BELGIUM, Brussels. The re-start of the Tönnies plant at Rheda-Wiedenbrück, Germany, was also received with relief in other EU countries.
This was particularly true for pig farmers in Belgium, who now hope to be able to sell more animals abroad again. After sharp reductions in the previous weeks, slaughter pig prices in Belgium have remained stable recently. In the Netherlands, too, the fall in prices came to a halt last week. In France, pig marketing was disrupted by the national holiday on 14 July, but there were no major surpluses. With quite good demand for meat, the Marché du Porc Breton quotation fell by "only" 1.1 c to €1.293 per kg cw compared to the previous week. In France, however, there are fears that the resumption of pork production at Tönnies with a simultaneous export ban to China could burden the EU meat market.
In Austria, the largest pig slaughterhouse in Lower Austria had to close its doors last week due to frequent corona infections of employees. According to the Association of Agricultural Processing Producers (VLV), the weekly slaughtering of about 5,000 animals could be diverted to other farms without market pressure, however. The quotation in Austria remained unchanged at €1.50 per kg cw with a largely balanced live market.
Denmark's market leader Danish Crown (DC) reported that the European pork market is slowly calming down again after a month of unrest. There was a large supply on the domestic market, but meat prices were now partially stabilising. In third country trade, DC reported good sales to Japan and steady deliveries to China. The company left its purchase price for slaughter pigs unchanged.
In Spain, on the other hand, the price on the Mercolleida fell by 2.2 c to €1.30 per kg live weight (lw). The Mercolleida reported that a seasonally decreasing supply of live pigs was countered by difficult international meat sales with aggressive price offers from competitors in the EU. The situation on the meat market and the growing price difference to other member states in recent weeks were the main reasons for the drop in quotations. Only Italy was able to report a price increase for slaughter pigs last week, with a premium of 2.5 c per kg lw. However, according to analysts there, the latest price increases met with increasing resistance from slaughterers, as their profit margins have now shrunk considerably.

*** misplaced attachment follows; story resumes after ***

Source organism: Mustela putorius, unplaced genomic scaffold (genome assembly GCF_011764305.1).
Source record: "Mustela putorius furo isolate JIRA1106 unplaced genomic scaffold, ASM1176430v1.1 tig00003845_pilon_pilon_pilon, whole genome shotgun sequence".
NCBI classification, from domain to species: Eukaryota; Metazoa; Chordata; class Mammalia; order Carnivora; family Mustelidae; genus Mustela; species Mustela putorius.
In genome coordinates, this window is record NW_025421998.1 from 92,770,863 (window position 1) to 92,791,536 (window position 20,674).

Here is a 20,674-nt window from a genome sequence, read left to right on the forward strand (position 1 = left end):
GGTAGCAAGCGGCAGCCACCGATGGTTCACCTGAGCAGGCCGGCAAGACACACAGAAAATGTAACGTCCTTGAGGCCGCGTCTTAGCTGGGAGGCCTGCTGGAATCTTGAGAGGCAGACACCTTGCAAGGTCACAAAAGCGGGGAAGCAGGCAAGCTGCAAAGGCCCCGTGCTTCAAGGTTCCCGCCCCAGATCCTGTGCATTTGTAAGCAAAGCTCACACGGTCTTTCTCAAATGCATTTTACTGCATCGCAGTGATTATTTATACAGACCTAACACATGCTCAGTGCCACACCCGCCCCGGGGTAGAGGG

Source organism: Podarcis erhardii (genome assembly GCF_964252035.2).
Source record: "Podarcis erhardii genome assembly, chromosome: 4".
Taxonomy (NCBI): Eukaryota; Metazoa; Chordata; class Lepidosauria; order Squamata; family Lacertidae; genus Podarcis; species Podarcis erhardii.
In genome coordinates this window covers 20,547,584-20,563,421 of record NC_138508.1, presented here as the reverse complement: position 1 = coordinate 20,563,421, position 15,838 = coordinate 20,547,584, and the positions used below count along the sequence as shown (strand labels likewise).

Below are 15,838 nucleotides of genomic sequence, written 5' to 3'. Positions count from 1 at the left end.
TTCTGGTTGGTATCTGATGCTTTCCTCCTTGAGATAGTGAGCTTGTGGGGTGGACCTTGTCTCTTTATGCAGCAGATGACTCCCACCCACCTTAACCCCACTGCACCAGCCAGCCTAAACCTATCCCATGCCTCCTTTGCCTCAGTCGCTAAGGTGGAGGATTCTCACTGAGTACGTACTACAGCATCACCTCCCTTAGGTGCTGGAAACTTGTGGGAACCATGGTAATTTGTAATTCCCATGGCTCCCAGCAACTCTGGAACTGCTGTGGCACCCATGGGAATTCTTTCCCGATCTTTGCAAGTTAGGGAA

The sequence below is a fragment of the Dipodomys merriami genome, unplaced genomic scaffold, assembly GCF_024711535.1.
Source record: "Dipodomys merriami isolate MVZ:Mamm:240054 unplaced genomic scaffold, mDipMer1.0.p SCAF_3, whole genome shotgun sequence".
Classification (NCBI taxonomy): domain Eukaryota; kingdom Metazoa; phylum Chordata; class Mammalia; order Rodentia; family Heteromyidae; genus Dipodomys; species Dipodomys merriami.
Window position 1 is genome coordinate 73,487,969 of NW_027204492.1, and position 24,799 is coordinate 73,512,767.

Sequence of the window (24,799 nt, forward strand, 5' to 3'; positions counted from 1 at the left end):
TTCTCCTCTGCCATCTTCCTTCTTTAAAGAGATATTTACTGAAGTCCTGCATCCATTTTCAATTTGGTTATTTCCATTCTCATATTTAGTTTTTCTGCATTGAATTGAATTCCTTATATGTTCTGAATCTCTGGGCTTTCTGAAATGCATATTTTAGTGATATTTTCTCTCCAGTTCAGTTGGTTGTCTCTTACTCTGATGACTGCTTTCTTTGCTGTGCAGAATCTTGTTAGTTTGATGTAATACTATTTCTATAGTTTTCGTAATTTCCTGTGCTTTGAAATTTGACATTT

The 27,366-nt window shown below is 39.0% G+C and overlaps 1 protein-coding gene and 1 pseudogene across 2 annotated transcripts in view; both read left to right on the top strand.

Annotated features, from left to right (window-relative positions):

In the week ending 12 July, market turbulence throughout the EU due to the Tönnies closure still made itself felt with significant price reductions in several Member States. According to the EU Commission, slaughter pigs in the E class earned an average of €153.88 per 100 kg sw in the Community; this was €5.04 or 3.2% less than in the previous week. Compared to the previous year, the fatteners received a good 13% less money for their animals. In the week under review, slaughter pig prices in Germany and Belgium fell by a good 5% each; in Poland, the minus was even 6.2%. In addition, producers in the Netherlands, Czech Republic, Romania and Austria had to cope with reductions of between 2.2% and 3.7%. In Spain, on the other hand, the payment performance of slaughterhouses remained unchanged. French marketers of ready-to-slaughter pigs were able to enjoy a moderate increase of 0.7%, with Italy posting the highest increase in Europe at 2.9%.